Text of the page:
• Varnangalude Sangeetham വർണ്ണങ്ങളുടെ സംഗീതം (The Music of Colours)
  • Kavithayum Manashastravum കവിതയും മനശാസ്ത്രവും (Poetry And Psychology)
  • Sheersasanam ശീർഷാസനം (Standing Upside Down)
  • Kazhchappadu കാഴ്ചപ്പാട് (Perspective)
  • Vaakkum Manassum (The Speech and The Thought)
  • Puthiya Varthamanangal (Latest News)
  • Noothana Lokangal നൂതന ലോകങ്ങൾ (New Worlds)
  • Fascisathinte Manashasthram ഫാസിസത്തിന്റെ മനശാസ്ത്രം (The Psychology of the Fascism)
  • Marubhumikal Pookkumbol മരുഭൂമികൾ പൂക്കുമ്പോൾ (When The Deserts Blossom)
  • Samskaravum Swathanthriavum സംസ്കാരവും സ്വാതന്ത്ര്യവും (The Culture and the Freedom)
  • Adhikaram- Anuragam- Athmarahasyangal (Power- Passion- Private Matters)
  • Fascism- Prathyaya Shasthram-Prayogam- Pradhirodham (Fascism- The Philosophy -Practice- Protest)
  • mn vijayante lokangal:couter discources of mn vijayan(ed.shooba

ks)

Intellectual mentor and counselor[edit]

Though not a qualified medical practitioner, Vijayan worked for many years as a pro bono counsellor, using Freudian techniques.[15] Many writers, intellectuals, journalists and political activists have described him as an intellectual mentor. The November 2007 issue of Samayam Masika was devoted to articles by a variety of public figures about Vijayan and his influence, both on them personally and upon others, including M. T. Vasudevan Nair (writer, film director, Jnanpith Award winner), N .Prabhakaran (writer, academic), Mohanan Cherukadu (writer), Appukkuttan Vallikkunnu (journalist), P. Surendran (writer), Dr. Abdul Azeez (Doctor), Kunhappa Pattanoor (poet), Umesh Babu K.C. (Poet and political activist), A. V. Pavitran (writer), Anil Kumar A. V. (journalist, political activist), Dr. Vatsalan Vatuseeri (writer), Dr. Prabhakaran Pazhassi (writer, Professor), Choorayi Chandran (Political activist, Educationalist), N. Shasidharan (writer).[16]

His studies on Vailoppilli, a well known Malayalam poet, and especially the poems "Mampazham" and "Sahyante makan", using Freudian techniques attained wide acclaim.[17] He was a staunch critic of communal organisations and he used a significant part of his oratory and writings to back Communist Party of India (Marxist) in their ideological and material resistance against the invasion of fascist forces with venomous separatist aims in Tellicherry and Kerala. M.N.Vijayan, his wife and his residence at Dharmadam, Thalassey, provided a haven for people who faced psychological problems. With utmost affection Vijayan mash and his wife served them. He is the general editor of Nammute Sahityam Nammute Samooham (Our Society Our Literature), a four volume research book on literature and society of Kerala.[18]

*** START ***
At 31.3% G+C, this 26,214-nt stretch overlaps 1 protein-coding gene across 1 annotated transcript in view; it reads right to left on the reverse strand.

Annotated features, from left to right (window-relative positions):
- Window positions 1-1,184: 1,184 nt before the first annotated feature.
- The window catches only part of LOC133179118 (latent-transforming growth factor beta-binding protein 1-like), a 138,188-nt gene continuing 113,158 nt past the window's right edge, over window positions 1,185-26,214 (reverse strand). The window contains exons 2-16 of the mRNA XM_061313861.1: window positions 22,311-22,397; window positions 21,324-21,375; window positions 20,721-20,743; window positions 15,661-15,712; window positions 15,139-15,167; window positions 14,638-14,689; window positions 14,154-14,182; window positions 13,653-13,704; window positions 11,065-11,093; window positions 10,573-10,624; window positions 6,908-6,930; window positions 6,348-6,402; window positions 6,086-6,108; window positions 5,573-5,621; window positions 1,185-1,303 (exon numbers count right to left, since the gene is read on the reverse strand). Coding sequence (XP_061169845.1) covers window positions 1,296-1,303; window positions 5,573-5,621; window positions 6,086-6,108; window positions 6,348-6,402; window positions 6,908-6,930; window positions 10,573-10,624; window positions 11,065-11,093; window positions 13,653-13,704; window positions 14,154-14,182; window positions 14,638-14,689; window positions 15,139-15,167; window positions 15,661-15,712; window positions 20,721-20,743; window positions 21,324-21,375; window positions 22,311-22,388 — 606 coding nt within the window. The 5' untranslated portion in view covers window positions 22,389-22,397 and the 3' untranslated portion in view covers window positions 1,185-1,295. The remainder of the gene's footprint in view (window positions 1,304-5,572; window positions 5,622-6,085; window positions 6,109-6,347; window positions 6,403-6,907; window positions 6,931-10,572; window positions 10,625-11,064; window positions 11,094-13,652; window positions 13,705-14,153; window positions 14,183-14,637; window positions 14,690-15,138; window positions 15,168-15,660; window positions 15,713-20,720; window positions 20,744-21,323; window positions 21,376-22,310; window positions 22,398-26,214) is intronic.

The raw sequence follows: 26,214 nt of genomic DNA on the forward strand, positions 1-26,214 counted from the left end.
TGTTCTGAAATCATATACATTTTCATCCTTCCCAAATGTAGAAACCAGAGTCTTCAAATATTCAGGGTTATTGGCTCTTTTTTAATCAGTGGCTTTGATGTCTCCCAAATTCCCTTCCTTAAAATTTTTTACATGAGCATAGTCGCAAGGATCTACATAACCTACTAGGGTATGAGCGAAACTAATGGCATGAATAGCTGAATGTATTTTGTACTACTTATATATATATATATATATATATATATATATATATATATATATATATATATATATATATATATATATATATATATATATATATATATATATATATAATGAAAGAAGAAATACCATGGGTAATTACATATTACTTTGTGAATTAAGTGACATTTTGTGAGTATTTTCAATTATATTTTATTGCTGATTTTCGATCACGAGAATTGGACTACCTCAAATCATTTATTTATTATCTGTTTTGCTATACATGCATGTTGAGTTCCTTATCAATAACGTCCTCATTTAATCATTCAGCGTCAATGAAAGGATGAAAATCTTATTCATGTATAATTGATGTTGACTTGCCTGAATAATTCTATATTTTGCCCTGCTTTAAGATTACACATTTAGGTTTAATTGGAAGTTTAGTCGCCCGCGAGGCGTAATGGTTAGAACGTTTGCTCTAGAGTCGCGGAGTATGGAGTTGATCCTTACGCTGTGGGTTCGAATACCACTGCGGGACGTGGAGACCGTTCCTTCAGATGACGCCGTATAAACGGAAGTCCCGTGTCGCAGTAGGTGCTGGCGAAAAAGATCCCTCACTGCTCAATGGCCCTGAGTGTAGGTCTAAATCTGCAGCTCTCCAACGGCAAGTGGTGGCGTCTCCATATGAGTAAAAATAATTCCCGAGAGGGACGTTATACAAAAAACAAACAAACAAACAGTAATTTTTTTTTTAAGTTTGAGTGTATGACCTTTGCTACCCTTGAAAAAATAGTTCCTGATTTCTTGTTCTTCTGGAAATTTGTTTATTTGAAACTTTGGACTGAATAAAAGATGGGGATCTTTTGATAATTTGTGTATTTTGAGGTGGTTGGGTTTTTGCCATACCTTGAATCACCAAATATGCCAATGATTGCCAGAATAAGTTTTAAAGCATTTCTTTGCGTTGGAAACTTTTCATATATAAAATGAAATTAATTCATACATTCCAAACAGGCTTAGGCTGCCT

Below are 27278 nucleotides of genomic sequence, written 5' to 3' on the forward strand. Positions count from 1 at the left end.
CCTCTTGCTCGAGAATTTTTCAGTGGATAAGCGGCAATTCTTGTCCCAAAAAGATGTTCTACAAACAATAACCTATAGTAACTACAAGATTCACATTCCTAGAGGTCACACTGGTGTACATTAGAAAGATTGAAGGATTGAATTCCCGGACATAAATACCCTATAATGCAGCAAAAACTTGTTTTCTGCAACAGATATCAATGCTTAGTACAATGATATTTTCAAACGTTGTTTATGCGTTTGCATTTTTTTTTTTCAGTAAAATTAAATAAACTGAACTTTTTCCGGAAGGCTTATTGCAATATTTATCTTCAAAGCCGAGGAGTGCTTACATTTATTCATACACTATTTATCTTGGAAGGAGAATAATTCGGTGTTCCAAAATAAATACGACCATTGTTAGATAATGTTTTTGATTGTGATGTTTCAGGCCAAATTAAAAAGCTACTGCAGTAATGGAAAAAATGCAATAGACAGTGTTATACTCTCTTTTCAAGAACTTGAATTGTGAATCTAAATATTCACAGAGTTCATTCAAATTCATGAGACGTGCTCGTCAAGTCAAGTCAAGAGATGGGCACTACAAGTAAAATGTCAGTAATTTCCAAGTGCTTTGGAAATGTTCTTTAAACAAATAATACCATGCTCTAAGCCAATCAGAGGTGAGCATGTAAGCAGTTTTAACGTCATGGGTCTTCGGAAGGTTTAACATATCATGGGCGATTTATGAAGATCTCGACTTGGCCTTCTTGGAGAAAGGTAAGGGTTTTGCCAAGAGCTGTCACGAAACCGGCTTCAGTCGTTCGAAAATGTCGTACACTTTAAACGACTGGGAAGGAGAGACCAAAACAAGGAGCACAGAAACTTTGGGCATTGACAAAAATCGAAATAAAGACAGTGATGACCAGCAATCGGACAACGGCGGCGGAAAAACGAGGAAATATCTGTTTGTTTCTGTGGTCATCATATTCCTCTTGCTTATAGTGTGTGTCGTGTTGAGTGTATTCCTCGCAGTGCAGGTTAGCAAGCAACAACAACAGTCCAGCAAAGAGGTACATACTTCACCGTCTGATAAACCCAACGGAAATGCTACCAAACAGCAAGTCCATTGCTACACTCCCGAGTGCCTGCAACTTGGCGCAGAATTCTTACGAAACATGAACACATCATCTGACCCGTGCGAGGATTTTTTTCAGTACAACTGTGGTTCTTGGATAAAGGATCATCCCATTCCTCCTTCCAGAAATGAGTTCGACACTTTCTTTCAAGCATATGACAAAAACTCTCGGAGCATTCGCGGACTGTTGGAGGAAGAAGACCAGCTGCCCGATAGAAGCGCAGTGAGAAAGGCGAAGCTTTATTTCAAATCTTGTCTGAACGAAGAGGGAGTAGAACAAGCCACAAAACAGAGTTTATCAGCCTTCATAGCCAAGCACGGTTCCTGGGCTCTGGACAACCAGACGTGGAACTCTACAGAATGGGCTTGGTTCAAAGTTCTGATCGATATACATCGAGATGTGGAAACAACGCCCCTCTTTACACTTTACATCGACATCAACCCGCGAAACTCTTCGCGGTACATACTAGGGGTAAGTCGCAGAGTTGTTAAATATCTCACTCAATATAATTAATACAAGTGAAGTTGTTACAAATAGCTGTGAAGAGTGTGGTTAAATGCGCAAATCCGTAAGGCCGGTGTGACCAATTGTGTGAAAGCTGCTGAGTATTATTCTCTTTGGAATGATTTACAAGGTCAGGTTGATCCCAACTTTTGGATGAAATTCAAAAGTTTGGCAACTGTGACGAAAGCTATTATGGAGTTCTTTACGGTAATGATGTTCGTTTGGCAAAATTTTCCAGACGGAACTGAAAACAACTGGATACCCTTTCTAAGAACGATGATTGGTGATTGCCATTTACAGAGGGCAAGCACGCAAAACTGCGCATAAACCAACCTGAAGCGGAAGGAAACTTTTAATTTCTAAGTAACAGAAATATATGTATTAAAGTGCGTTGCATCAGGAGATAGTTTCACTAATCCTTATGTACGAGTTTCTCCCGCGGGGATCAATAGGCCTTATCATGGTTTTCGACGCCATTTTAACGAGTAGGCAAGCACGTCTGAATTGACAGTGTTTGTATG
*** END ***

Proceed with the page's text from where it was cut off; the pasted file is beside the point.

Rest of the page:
Vijayan became a mentor for many writers, leftist politicians and journalists. He was a critic of NGOs like Kerala Sasthra Sahithya Parishad which polluted the sensibilities of Malayalees. Vijayan died while he was addressing a press conference in Thrissur, explaining how non- governmentally funded organisations like Kerala Sasthra Sahithya Parishad function in Kerala, camouflaging their imperialist agenda by wearing a leftist mask. Parishath and its activities lost credibility when Ernakulam Chief Judicial Magistrate dismissed the defamation case filed against Paatom,[19] a magazine which exposed the fishy trails of such organisations. "You are selling your credibility... It is hijacking democracy ...",[20] Vijayan said about Parishath and its supporters in the last press conference. Thrissur Current Books and Akam Samithi Thalassey published the early works of M.N.Vijayan. Thrissur Current Books published the Complete Works of M.N. Vijayan in ten volumes under different titles, like literature, politics, culture, interviews, speeches, biography, memoirs, etc.[21] The first M.N.Vijayan library was inaugurated at Kannur. Govt. Brennen College Malayalam department has constituted the M.N.Vijayan endowment in 2010 for outstanding students of Malayalam literature.

Family[edit]

The son of Pathiyasheril Narayana Menon and Moolayil Kochammu Amma, Vijayan was married to Sharada, and has a son, V.S. Anil Kumar (also a writer and lecturer)worked as the students dean in Kannur university, and two daughters, Dr. Sujatha Balachandran and Sunitha Rajagopal.

Death[edit]

Vijayan died of cardiac arrest on 3 October 2007.[22][23] He was speaking at a televised press conference at Thrissur to explain the defamation case filed by KSSP President Pappootty over an article that appeared in the Paadham magazine. Caught on film, his last words were "It's not the individual, but the nation is important. This language should be used if it has to be heard, it was Bernard Shaw who said this." During the speech, Vijayan had been suffering from headaches and drowsiness. The cameras continued filming, effectively broadcasting his death on national television as he rapidly lost consciousness and slumped backwards in his chair. Kerala Kaumudi left the space of its main headline blank showing respect to Vijayan and commented "The death which doesn't have any title." His body was cremated with State honours in Kodungallur, Kerala.[24]

References[edit]

External links[edit]